All the same lights and sounds are operable in this mode, but you'd have a hard time seeing the missile launchers, as the spring-loaded parts of the turret that swing out of the way as the launchers are raised will spring back part way when released, so the launchers sag quite close to the upper arms. While the head sculpt is excellent, the paintwork is pretty minimal (much like the rest of the model, which ads only touches of gold and even more grey) and there's no electronic lighting behind the eyes - it's all down to light-piping.
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All the problems and clumsiness aside, I do enjoy transforming Brawl. I like that the main cannon can swing out from the turret and position itself as a kind of hip-mounted gun, almost referencing the gun barrel of the G1 Megatron toy. The collapsing tank parts stow reasonably well on the legs, but they just stick out too far. The only real problem I ever have with Brawl is remembering how his arms stow, because getting the side panels to connect with the main body of the tank can be a real pain.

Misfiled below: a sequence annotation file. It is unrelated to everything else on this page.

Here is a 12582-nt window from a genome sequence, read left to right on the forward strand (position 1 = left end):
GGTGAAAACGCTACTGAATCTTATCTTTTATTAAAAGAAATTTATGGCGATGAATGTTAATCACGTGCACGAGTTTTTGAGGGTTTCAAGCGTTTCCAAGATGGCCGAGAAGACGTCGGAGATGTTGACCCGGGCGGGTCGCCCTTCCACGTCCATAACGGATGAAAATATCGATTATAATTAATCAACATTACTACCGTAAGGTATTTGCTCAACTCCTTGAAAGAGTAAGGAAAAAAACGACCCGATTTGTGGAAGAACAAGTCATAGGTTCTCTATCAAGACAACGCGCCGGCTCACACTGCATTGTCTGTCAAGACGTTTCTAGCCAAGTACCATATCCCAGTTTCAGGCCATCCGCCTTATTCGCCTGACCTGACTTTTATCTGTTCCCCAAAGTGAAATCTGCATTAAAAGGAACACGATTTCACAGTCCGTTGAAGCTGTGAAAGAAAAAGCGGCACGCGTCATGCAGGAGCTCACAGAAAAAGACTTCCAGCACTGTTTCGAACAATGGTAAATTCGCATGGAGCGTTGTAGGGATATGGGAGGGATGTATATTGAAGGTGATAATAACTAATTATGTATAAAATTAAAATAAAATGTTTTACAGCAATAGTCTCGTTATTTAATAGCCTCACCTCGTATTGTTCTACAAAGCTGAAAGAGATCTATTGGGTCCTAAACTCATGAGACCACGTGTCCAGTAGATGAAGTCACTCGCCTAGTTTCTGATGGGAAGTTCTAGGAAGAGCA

Articulation is pretty much as one would expect from such a blocky Leader Class figure. The feet barely move, and their footprint is tiny, making him almost as difficult to pose as the original Leader Class Megatron. Just to make things worse, the knee swivel joints are typically loose, so any splayed-leg pose is likely to collapse fairly quickly, being such a top-heavy model. Both the weak legs and the massive turret on the back do limit his movement somewhat, but the arms are free enough for some quite dynamic poses... Naturally, there's no waist articulation, but I doubt that would have added much to this particular model.

Overall, this is a flawed figure, but probably the best attempt at realising Brawl from the movie, compared to the other size classes. Almost everything is too squared off, but there's no way to cheat such a complicated design as movie Brawl's robot mode into a toy tank. I do somewhat regret buying this iteration of the mold, rather than the later 'Deep Desert' variant, even though this version is more accurate - colour wise - to the movie. The updated version had a far more substantial paint job, and ended up looking generally better. If only the feet had been better handled - and perhaps stored in the lower leg, or in parts in the tank sides, such that they came together as the sides were collapsed into the lower leg - this would probably have been one of the best Leader Class toys from any of the live action movies.